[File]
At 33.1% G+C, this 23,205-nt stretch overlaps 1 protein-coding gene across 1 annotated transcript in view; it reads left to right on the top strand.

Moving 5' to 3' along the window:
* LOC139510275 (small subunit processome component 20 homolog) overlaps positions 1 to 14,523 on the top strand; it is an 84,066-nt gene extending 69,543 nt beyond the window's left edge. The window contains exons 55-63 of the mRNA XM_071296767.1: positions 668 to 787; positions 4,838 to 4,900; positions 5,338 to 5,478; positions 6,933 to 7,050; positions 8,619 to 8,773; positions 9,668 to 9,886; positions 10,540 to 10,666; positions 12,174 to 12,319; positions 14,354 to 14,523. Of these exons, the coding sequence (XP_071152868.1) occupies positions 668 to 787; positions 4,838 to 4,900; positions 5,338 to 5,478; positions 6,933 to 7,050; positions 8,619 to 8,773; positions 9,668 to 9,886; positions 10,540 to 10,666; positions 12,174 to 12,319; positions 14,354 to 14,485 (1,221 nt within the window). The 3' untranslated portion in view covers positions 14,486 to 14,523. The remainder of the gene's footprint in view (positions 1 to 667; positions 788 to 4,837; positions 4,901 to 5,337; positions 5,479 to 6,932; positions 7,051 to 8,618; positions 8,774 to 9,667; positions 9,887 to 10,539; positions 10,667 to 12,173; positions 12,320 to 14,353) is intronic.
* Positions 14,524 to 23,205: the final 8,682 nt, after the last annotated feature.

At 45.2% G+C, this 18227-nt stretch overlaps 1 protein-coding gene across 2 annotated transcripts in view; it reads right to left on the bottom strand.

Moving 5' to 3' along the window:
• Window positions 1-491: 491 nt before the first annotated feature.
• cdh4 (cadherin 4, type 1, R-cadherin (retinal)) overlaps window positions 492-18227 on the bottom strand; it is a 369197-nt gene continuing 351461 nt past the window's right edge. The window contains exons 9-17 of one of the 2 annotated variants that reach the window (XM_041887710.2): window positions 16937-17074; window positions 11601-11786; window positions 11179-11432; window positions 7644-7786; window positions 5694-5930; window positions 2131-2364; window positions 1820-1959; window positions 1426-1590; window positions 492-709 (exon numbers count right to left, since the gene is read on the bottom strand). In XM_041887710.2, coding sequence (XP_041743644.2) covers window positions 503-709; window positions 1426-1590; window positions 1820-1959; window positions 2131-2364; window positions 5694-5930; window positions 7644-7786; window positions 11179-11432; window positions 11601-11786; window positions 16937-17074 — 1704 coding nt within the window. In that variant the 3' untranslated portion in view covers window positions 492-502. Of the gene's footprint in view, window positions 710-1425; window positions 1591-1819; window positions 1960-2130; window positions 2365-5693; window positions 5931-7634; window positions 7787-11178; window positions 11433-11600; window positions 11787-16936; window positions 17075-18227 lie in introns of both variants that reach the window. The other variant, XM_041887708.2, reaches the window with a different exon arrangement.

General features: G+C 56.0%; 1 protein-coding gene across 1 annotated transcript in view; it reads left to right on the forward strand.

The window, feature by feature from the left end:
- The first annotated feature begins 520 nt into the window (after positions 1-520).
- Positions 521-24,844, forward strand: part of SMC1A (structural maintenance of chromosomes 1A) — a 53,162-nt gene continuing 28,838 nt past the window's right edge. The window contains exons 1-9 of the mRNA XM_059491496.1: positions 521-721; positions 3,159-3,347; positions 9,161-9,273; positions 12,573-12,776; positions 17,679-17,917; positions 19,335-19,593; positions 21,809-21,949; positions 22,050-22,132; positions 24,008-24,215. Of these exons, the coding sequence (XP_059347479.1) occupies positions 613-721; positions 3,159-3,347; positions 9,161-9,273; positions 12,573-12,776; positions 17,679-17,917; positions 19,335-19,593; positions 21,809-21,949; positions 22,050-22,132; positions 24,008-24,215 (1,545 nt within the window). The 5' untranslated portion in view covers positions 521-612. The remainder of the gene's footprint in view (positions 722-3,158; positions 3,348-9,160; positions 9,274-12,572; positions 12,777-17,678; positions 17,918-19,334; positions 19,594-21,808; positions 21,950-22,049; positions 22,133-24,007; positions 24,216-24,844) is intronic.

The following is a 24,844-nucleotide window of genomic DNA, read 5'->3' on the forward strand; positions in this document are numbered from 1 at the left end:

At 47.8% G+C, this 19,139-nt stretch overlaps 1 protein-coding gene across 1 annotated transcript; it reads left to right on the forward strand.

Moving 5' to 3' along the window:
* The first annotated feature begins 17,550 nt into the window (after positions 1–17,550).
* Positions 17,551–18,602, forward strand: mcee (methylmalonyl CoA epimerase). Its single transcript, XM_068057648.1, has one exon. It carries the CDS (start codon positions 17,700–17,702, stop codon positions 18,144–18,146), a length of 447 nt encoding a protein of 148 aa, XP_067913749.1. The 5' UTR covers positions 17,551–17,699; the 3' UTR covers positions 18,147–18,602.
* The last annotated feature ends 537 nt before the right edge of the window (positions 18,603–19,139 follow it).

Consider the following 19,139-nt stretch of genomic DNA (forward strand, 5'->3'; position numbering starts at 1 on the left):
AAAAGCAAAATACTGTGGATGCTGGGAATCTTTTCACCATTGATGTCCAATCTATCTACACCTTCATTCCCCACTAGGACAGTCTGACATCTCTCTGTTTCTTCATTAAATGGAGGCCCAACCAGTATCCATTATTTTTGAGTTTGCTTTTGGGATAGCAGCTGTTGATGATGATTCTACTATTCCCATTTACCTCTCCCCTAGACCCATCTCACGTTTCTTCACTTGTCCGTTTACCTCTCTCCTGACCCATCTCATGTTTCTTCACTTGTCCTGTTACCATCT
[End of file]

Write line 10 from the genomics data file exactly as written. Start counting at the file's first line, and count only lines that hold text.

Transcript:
The window, feature by feature from the left end: